In Argentina, President Trump has a chance to confront Xi Jinping on human rights abuses against the Uighurs.
As President Trump prepares to meet his Chinese counterpart, Xi Jinping, at the G-20 gathering in Argentina this weekend, tough American tariffs and a broader bilateral trade relationship are at the top the agenda.
But what about concerns that the Trump administration has expressed in the past over Beijing’s repression and mass internment of Uighurs and other Muslims? Some of Mr. Trump’s top lieutenants, like Vice President Mike Pence and Secretary of State Mike Pompeo, have called attention to the Uighurs’ plight, but given the president’s fixation on tariffs, he may well decide to hold his fire about the Uighurs to appease Mr. Xi in pursuit of a trade deal. So it’s no surprise that the White House is refusing to say whether the Uighurs will be on the agenda.
The dilemma Mr. Trump faces has some faint echoes from 1989, when President George H.W. Bush had to figure out how to recalibrate relations with China after the Tiananmen Square massacre. Of course, Mr. Trump lacks the experience or subtlety that Mr. Bush — a former director of the C.I.A. and envoy to China — brought to that fraught diplomatic moment.
Mr. Bush “wanted to safeguard the underlying geopolitical relationship,” his secretary of state, James Baker, wrote in October. Still, Mr. Baker added, “The United States could not be viewed as a cynical paper tiger on human rights.”
At that time, China was just beginning the economic reforms that would eventually make it an international force to be reckoned with, and relations with the United States were at a peak. Responding to pressure from Congress and international outrage over the widely publicized Tiananmen Square killings, the Bush administration imposed limited sanctions on Beijing while maintaining dialogue with Chinese officials.
Today, when another, more hostile strategic realignment between Beijing and Washington seems to be underway, there is again an urgent need to address at the highest levels of the American government what have been described as China’s worst human rights abuses in decades. They are largely happening in secret to a group of people who are little known outside China.
Mr. Xi has imposed China’s most sweeping internment program since Mao Zedong’s Cultural Revolution, when more than a million people were killed and millions of others were imprisoned, tortured and humiliated.
As Mr. Pompeo and other senior officials have acknowledged, Chinese officials are forcibly holding hundreds of thousands — perhaps more than one million — Uighurs, ethnic Kazakhs and other Turkic-speaking Muslims in camps across the northwest Central Asian border region of Xinjiang without any formal legal process.
There have been credible reports of torture, starvation and death in the camps. There are, as well, accusations that officials have forced detainees to renounce traditional Islamic practices and swear allegiance to the Chinese Communist Party. On Thursday, CNN reported that a Chinese photojournalist, Lu Guang, had disappeared in China after being seized by authorities in Xinjiang.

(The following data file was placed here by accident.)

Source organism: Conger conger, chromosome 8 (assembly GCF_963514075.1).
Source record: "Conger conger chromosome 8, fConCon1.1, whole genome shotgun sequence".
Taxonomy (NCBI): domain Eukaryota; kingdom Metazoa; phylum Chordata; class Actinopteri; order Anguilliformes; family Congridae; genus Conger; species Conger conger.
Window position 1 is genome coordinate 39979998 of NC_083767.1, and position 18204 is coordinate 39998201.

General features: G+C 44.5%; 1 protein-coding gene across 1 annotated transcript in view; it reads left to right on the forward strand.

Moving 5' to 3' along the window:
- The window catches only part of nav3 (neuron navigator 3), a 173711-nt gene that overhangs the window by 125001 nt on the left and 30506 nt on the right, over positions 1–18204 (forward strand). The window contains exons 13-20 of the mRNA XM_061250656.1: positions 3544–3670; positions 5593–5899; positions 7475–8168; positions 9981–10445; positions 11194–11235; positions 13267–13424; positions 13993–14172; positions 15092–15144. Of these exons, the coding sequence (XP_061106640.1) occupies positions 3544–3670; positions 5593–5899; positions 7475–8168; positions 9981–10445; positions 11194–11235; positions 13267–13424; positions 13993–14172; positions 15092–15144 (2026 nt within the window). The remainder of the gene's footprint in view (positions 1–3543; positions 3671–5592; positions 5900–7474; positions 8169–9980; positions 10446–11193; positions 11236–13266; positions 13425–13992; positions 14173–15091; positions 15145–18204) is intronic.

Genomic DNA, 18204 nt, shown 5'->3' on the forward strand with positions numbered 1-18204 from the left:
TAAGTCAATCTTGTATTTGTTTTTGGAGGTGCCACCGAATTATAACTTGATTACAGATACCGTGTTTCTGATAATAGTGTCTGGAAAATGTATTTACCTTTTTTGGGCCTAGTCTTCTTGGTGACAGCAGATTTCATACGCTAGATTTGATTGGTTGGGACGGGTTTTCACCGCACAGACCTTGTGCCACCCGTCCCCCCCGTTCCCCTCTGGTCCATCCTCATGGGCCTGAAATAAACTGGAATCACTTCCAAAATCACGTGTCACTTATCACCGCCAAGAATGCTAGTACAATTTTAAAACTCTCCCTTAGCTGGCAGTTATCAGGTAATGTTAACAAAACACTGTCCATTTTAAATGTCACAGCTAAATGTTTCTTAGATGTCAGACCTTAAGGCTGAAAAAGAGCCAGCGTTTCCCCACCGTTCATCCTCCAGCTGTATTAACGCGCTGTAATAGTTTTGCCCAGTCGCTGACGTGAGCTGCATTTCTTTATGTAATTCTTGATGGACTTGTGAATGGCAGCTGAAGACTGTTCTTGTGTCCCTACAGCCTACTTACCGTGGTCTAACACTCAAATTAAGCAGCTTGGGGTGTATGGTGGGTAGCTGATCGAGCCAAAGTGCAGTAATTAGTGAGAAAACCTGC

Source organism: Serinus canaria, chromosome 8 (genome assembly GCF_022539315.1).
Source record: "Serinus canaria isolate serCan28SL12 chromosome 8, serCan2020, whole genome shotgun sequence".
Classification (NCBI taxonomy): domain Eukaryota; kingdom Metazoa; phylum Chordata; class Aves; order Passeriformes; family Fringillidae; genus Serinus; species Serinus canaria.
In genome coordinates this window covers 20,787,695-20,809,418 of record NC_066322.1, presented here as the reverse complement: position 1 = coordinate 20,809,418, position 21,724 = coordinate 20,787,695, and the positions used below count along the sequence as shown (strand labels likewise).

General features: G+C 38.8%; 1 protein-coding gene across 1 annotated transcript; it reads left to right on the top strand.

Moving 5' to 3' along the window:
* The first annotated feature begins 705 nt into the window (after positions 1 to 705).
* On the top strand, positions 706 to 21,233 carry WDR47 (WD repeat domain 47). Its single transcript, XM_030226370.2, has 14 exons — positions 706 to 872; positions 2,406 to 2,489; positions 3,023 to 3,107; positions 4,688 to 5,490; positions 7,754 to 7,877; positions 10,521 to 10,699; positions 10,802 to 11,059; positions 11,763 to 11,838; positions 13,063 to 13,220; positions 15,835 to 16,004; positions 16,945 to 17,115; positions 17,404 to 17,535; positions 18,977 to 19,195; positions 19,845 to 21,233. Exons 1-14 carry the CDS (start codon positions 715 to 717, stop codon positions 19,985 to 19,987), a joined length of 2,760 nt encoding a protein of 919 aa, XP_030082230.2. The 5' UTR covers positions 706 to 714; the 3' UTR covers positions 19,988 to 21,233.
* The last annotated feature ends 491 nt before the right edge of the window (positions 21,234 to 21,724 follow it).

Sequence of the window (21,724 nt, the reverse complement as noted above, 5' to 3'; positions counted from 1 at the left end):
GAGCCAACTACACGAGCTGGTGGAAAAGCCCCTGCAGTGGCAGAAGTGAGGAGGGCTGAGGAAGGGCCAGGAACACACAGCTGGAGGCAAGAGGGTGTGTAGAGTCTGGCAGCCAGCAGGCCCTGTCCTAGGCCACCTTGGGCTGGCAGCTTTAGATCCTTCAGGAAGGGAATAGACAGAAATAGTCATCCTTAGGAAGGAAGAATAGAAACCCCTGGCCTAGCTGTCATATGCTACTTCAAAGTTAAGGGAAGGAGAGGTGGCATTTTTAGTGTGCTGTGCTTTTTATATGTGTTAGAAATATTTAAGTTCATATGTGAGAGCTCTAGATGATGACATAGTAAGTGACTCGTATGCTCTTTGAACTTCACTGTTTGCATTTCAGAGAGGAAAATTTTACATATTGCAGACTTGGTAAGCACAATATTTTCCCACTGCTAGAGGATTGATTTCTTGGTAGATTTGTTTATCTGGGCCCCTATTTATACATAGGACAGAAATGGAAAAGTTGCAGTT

Overlaying all of this is a sophisticated surveillance system that uses cameras, biometric data and phone apps to reinforce state control. Officials reportedly have also deployed more than a million Chinese civilians, mostly members of the country’s Han majority, to occupy the homes of Uighurs and other Muslims in Xinjiang in order to indoctrinate and monitor them. The Uighurs, numbering about 11 million, are the largest ethnic group in Xinjiang.
Beijing argues that the crackdown is needed to combat extremism and terrorism on its western frontier and says that many of those detained are common criminals. But Mr. Pompeo has said that Uighur “religious beliefs are decimated.”
And Mr. Pence, in a hard-hitting speech in October, lambasted a “new wave of persecution” that is “crashing down on Chinese Christians, Buddhists and Muslims.” He said the Uighurs “endure round-the-clock brainwashing” as part of a “deliberate attempt by Beijing to strangle Uighur culture and stamp out the Muslim faith.”
Such rhetoric helped focus more international attention on the campaign of oppression against the Uighurs, but it’s not nearly enough. While Western countries have begun to speak out, where is the outrage from Muslim countries? Why aren’t China’s neighbors demanding an end to the abuses?
The world can ill afford to remain mute, as it did for too long when the generals in Myanmar began unleashing genocide against the Rohingyas, members of a Muslim ethnic group that have been killed by the thousands and forced to flee to Bangladesh.
For several months, administration officials have been discussing whether to impose punitive measures on China over its treatment of Uighurs. In mid-November, lawmakers in Washington introduced legislation that would level sanctions on specific Chinese officials and limit the sales of American technology products to certain Chinese state agencies.
If Mr. Trump refuses to confront Mr. Xi in Argentina and take strong measures against Chinese officials for their mass repression, Congress will be obliged to act.